Central banks in Turkey and Hungary raised interest rates in late September, the only banks among the 25 to tighten policy this year and the first sign that the loosening cycle may be about to reverse. Hungary left its main policy rate unchanged but raised its influential one-week deposit rate for the second time after its currency depreciated steeply.
In normal times, central banks typically raise rates to ward off inflation, which can be stoked by a weakening currency. But the collapse in economic activity since the pandemic began means that subdued demand will probably keep pressure on prices to a minimum.
Today, central banks worry about exchange rates for other reasons. A devaluing currency means lenders will demand higher returns on government bonds, making borrowing more expensive at a time when many national budgets are under severe strain.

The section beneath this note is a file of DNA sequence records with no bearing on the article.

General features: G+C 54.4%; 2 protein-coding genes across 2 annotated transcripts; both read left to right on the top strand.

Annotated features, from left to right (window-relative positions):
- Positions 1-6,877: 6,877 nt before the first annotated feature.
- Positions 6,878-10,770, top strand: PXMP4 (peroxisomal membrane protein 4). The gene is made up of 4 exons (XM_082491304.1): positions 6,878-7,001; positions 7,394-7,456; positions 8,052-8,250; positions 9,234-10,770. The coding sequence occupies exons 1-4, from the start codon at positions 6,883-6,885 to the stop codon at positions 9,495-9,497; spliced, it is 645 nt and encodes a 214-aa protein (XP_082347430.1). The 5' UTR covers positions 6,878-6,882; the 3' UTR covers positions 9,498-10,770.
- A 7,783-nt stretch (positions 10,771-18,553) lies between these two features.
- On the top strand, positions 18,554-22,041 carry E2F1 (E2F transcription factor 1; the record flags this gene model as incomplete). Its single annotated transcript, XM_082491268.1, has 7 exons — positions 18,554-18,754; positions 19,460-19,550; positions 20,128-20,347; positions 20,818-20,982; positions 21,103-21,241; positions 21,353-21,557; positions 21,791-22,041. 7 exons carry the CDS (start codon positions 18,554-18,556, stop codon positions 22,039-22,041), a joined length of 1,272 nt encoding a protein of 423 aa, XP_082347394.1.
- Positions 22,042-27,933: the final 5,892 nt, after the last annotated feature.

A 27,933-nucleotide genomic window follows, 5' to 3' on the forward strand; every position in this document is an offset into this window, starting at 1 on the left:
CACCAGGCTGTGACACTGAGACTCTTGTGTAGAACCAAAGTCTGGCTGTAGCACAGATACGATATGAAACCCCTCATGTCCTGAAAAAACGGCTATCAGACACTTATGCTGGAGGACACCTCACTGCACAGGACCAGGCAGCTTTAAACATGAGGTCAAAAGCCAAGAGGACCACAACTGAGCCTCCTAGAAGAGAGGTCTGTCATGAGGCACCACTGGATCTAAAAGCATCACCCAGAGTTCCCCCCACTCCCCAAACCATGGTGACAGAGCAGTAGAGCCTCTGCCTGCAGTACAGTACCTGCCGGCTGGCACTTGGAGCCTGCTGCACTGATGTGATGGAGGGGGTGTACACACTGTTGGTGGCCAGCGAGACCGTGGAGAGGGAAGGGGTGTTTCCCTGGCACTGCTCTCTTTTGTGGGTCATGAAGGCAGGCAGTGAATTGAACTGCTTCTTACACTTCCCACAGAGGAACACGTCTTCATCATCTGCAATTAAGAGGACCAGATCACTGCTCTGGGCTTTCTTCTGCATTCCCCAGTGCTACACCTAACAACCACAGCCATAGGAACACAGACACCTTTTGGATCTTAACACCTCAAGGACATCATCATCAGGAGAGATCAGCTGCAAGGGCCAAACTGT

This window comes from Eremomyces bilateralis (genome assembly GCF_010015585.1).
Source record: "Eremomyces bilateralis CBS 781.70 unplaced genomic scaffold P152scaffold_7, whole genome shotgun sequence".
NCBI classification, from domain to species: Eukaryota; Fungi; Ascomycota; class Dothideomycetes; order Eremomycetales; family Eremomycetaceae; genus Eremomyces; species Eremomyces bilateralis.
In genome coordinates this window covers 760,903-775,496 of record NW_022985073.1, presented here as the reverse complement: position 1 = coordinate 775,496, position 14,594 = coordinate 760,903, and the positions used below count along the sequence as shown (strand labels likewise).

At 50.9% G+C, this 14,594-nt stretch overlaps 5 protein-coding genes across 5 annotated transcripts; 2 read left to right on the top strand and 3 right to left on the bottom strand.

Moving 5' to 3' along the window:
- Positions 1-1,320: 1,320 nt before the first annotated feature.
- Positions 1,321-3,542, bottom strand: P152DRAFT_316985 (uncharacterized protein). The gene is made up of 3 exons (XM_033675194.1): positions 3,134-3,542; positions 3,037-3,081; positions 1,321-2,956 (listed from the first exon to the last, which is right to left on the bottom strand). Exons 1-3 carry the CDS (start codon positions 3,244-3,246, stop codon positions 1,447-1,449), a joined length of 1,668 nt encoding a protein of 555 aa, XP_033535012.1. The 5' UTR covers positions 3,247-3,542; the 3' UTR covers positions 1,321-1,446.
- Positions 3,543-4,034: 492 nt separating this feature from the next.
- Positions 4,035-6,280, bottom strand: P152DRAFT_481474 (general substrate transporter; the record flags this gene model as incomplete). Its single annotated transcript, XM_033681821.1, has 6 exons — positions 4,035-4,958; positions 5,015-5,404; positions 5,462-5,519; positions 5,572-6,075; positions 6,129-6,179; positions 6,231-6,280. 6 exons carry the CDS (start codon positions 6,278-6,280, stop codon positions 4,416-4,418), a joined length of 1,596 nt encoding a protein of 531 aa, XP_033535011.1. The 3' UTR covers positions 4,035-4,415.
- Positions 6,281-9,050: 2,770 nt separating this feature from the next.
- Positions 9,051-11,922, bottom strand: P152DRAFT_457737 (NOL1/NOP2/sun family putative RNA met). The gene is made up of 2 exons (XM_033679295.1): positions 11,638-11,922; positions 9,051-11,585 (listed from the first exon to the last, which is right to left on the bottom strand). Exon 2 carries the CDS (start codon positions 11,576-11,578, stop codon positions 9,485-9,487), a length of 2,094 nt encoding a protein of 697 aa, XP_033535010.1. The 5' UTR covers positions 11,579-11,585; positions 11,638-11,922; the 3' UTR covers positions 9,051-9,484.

Along with the lira and forint, several other emerging market currencies have depreciated sharply during the crisis, including those of Brazil, South Africa and Russia.
“Falling currencies in emerging markets raise the fear of further devaluation and add risk premia to all kinds of credit spreads,” said Robin Brooks, chief economist at the Institute of International Finance. “They are a sign of tightening financial conditions and potential funding issues.”
Not all governments face such challenges. In China, Taiwan and Vietnam, for example, the virus has been brought under control and economic activity is close to or above pre-crisis levels, leaving governments less vulnerable to a tightening of global financial conditions.